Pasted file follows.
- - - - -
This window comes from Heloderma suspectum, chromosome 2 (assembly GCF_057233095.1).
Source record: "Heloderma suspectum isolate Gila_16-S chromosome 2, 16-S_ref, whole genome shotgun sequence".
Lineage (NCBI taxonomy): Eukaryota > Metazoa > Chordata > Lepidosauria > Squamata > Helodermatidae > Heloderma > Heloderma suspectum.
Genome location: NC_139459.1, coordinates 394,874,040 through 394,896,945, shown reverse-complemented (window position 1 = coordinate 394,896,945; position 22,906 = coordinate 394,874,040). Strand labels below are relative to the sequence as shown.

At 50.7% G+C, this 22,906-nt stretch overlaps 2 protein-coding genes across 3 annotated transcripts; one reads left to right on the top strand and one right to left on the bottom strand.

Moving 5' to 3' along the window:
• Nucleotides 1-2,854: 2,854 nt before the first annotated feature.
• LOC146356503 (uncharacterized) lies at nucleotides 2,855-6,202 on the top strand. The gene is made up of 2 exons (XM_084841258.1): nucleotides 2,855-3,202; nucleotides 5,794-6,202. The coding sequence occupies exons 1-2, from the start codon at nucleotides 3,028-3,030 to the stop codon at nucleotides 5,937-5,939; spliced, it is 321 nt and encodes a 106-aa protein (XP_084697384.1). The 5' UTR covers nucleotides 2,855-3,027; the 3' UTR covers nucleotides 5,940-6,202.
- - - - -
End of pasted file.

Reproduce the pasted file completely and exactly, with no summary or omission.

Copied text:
This window comes from Heloderma suspectum, chromosome 2 (assembly GCF_057233095.1).
Source record: "Heloderma suspectum isolate Gila_16-S chromosome 2, 16-S_ref, whole genome shotgun sequence".
Lineage (NCBI taxonomy): Eukaryota > Metazoa > Chordata > Lepidosauria > Squamata > Helodermatidae > Heloderma > Heloderma suspectum.
Genome location: NC_139459.1, coordinates 394,874,040 through 394,896,945, shown reverse-complemented (window position 1 = coordinate 394,896,945; position 22,906 = coordinate 394,874,040). Strand labels below are relative to the sequence as shown.

At 50.7% G+C, this 22,906-nt stretch overlaps 2 protein-coding genes across 3 annotated transcripts; one reads left to right on the top strand and one right to left on the bottom strand.

Moving 5' to 3' along the window:
• Nucleotides 1-2,854: 2,854 nt before the first annotated feature.
• LOC146356503 (uncharacterized) lies at nucleotides 2,855-6,202 on the top strand. The gene is made up of 2 exons (XM_084841258.1): nucleotides 2,855-3,202; nucleotides 5,794-6,202. The coding sequence occupies exons 1-2, from the start codon at nucleotides 3,028-3,030 to the stop codon at nucleotides 5,937-5,939; spliced, it is 321 nt and encodes a 106-aa protein (XP_084697384.1). The 5' UTR covers nucleotides 2,855-3,027; the 3' UTR covers nucleotides 5,940-6,202.